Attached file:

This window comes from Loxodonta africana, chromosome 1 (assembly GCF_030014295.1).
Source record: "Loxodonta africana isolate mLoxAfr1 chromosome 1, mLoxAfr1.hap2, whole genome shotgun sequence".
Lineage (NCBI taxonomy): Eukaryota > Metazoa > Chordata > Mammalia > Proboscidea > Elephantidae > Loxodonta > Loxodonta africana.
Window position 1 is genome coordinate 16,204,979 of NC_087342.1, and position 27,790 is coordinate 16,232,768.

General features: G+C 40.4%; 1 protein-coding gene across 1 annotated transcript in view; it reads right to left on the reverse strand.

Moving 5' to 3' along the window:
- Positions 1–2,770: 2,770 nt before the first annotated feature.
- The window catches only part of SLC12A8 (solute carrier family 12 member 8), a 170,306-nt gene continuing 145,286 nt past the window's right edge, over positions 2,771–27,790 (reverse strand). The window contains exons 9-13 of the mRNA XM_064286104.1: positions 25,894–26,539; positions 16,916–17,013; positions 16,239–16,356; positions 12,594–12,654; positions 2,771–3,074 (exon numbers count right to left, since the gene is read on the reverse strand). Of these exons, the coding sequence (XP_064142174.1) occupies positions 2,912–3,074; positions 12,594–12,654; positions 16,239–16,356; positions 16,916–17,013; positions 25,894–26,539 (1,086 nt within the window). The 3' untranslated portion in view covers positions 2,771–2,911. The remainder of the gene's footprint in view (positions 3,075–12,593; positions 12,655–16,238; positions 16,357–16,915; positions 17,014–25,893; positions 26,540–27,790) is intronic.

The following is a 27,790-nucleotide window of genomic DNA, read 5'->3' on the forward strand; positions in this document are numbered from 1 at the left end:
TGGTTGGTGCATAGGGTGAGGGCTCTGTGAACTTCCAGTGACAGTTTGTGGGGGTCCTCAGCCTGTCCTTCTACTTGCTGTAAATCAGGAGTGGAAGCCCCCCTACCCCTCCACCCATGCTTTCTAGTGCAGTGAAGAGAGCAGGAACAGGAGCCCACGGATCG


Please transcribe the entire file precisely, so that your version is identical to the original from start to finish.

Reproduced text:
This window comes from Loxodonta africana, chromosome 1 (assembly GCF_030014295.1).
Source record: "Loxodonta africana isolate mLoxAfr1 chromosome 1, mLoxAfr1.hap2, whole genome shotgun sequence".
Lineage (NCBI taxonomy): Eukaryota > Metazoa > Chordata > Mammalia > Proboscidea > Elephantidae > Loxodonta > Loxodonta africana.
Window position 1 is genome coordinate 16,204,979 of NC_087342.1, and position 27,790 is coordinate 16,232,768.

General features: G+C 40.4%; 1 protein-coding gene across 1 annotated transcript in view; it reads right to left on the reverse strand.

Moving 5' to 3' along the window:
- Positions 1–2,770: 2,770 nt before the first annotated feature.
- The window catches only part of SLC12A8 (solute carrier family 12 member 8), a 170,306-nt gene continuing 145,286 nt past the window's right edge, over positions 2,771–27,790 (reverse strand). The window contains exons 9-13 of the mRNA XM_064286104.1: positions 25,894–26,539; positions 16,916–17,013; positions 16,239–16,356; positions 12,594–12,654; positions 2,771–3,074 (exon numbers count right to left, since the gene is read on the reverse strand). Of these exons, the coding sequence (XP_064142174.1) occupies positions 2,912–3,074; positions 12,594–12,654; positions 16,239–16,356; positions 16,916–17,013; positions 25,894–26,539 (1,086 nt within the window). The 3' untranslated portion in view covers positions 2,771–2,911. The remainder of the gene's footprint in view (positions 3,075–12,593; positions 12,655–16,238; positions 16,357–16,915; positions 17,014–25,893; positions 26,540–27,790) is intronic.

The following is a 27,790-nucleotide window of genomic DNA, read 5'->3' on the forward strand; positions in this document are numbered from 1 at the left end:
TGGTTGGTGCATAGGGTGAGGGCTCTGTGAACTTCCAGTGACAGTTTGTGGGGGTCCTCAGCCTGTCCTTCTACTTGCTGTAAATCAGGAGTGGAAGCCCCCCTACCCCTCCACCCATGCTTTCTAGTGCAGTGAAGAGAGCAGGAACAGGAGCCCACGGATCG